The Poet’s Nightstand
The Poet’s Nightstand with A. E. Stallings
Subjects in Poetry by Daniel Brown
(LSU Press, 2021)
“Subjects” have tended to get a bad rap in poetry ever since a drunk Wallace Stevens challenged Robert Frost: “The trouble with you, Robert, is that you write about—subjects.” (Frost’s tipsy and cantankerous rejoinder was that Stevens wrote about “bric-a-brac.") Daniel Brown’s Subjects in Poetry seems to take up where this “family” argument left off. It’s about what poems “are about.” As the preface states, “The subject of subjects in poetry is like a mountain you’re standing at the base of: so huge you can fail to see it unless you look upward.” Written from a position, then, both of humility and exaltation, this slender book embraces and taxonomizes the variety of subjects in poems—even elusive ones (“some poems that say by evoking,” “some poems that say by addressing.”) It’s true that a lot of the poems looked at here in such affectionate and astute detail are touchstones of mine (so I might be biased), but I found the book immediately useful in thinking about even my own work. Although Brown knows his stuff, meter and form and literary history and rhetorical devices, he eschews theory and jargon. With its reader friendliness, its distilled brevity, its infectious (can I still use that word?) enthusiasms, it seems destined to be a classic, a guidebook that belongs in the hands of students and practitioners alike.
In Memory of Memory by Maria Stepanova, translated by Sasha Dugdale
(New Directions, 2021)
Another book of prose that I have been dipping into is the dense web of remembrance and oblivion, In Memory of Memory, by the Russian poet and journalist, Maria Stepanova, sensitively translated by the poet Sasha Dugdale. Proustian in its detail and expanse, the book “is about” the mechanisms of memory, what triggers it, what eludes it, and how it weaves together the self. Shabby inherited objects, especially those that have washed up from the catastrophic twentieth century of World Wars and Jewish persecution, into the twenty-first, become clues in a sort of mystery: a pornographic photograph, an ugly butter dish, postcards from the dead. (May I also make a pitch here for Dugdale’s own terrific and harrowing book of poems, the 2020 Deformations?)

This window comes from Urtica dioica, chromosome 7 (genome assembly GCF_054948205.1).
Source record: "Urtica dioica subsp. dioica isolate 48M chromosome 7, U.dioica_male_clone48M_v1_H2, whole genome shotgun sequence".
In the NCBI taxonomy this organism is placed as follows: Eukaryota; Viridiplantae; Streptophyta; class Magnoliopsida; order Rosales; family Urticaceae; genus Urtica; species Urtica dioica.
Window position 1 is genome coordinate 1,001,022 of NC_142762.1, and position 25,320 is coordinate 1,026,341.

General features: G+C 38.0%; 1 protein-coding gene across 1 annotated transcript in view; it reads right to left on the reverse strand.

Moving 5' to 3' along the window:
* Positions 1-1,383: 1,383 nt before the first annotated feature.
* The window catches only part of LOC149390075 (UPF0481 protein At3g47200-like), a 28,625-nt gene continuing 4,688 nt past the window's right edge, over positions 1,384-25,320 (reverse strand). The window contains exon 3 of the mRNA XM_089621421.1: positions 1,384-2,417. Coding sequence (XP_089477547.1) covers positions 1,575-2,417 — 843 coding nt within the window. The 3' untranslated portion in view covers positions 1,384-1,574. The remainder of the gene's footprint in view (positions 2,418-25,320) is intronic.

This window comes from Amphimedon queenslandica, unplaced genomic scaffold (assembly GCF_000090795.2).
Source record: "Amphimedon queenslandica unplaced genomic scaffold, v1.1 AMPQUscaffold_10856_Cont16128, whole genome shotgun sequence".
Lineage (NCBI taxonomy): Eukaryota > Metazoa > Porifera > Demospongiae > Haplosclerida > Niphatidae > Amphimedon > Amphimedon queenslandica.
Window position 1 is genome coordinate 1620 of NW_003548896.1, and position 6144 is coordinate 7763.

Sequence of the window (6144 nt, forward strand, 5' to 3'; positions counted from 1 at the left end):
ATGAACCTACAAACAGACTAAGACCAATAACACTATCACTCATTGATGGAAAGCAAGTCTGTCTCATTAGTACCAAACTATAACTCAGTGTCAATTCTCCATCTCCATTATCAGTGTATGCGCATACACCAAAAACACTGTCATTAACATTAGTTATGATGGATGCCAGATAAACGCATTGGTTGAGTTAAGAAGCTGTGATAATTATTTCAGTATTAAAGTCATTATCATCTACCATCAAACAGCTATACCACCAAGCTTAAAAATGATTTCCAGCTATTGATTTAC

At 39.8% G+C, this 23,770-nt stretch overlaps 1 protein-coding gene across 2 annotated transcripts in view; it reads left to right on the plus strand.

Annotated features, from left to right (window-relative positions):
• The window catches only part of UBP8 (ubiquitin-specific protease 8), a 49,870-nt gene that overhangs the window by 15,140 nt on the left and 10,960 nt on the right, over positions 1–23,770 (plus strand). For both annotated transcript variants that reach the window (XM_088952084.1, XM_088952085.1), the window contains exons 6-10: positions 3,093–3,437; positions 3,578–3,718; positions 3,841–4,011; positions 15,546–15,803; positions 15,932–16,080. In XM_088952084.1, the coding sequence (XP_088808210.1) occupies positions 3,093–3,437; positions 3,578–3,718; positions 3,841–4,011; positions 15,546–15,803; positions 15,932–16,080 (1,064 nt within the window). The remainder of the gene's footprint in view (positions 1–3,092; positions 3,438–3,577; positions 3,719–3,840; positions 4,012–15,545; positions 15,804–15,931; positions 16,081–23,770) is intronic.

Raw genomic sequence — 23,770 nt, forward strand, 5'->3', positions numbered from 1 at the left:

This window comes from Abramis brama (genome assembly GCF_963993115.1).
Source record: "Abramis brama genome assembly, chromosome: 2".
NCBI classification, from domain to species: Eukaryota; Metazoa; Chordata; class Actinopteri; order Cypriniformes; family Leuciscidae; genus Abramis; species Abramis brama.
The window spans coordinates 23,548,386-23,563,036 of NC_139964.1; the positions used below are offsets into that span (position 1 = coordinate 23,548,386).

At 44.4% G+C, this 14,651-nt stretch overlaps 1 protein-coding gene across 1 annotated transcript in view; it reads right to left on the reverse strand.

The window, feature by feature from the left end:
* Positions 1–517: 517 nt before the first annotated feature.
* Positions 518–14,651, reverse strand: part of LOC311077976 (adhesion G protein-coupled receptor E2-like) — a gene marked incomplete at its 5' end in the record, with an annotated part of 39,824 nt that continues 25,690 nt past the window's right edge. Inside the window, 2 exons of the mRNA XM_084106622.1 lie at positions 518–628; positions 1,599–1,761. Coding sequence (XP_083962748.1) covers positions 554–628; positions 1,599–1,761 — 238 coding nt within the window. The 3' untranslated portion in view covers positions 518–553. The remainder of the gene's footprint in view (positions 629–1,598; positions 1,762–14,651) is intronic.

The Caiplie Caves by Karen Solie
Karen Solie may be one of the most exciting poets writing in North America. If she isn’t better known in the US, it is probably because US poets have a curious blind spot when it comes to their Canadian peers. Her latest, The Caiplie Caves, is framed with pieces in the voice of Ethernan, a seventh-century Irish missionary who goes to Scotland to become a hermit (and whose poems are indicated elegantly by right justification). Interspersed with these are poems in Solie’s own inimitable voice. The poet Greg Williamson once described a “taco index”—that is, whether the world of a poem could conceivably contain a taco or not. (Try it! It is illuminating.) Solie’s poems could contain tacos, and in fact contain crystal meth, barking seals, pathogens, alkaloids, and St. Anthony’s Fire. In one poem she puts “the Ambien in ambience.” Even a minor subject like a memorial to those fallen in “The Battle of May Island”—actually a series of terrible naval accidents in the Firth of Forth shortly after World War I—becomes, in Solie’s hands and under her gimlet eye, something resonant with universal import. “Whose Deaths Were Recorded Officially as Casualties of “The Battle of May Island” ends: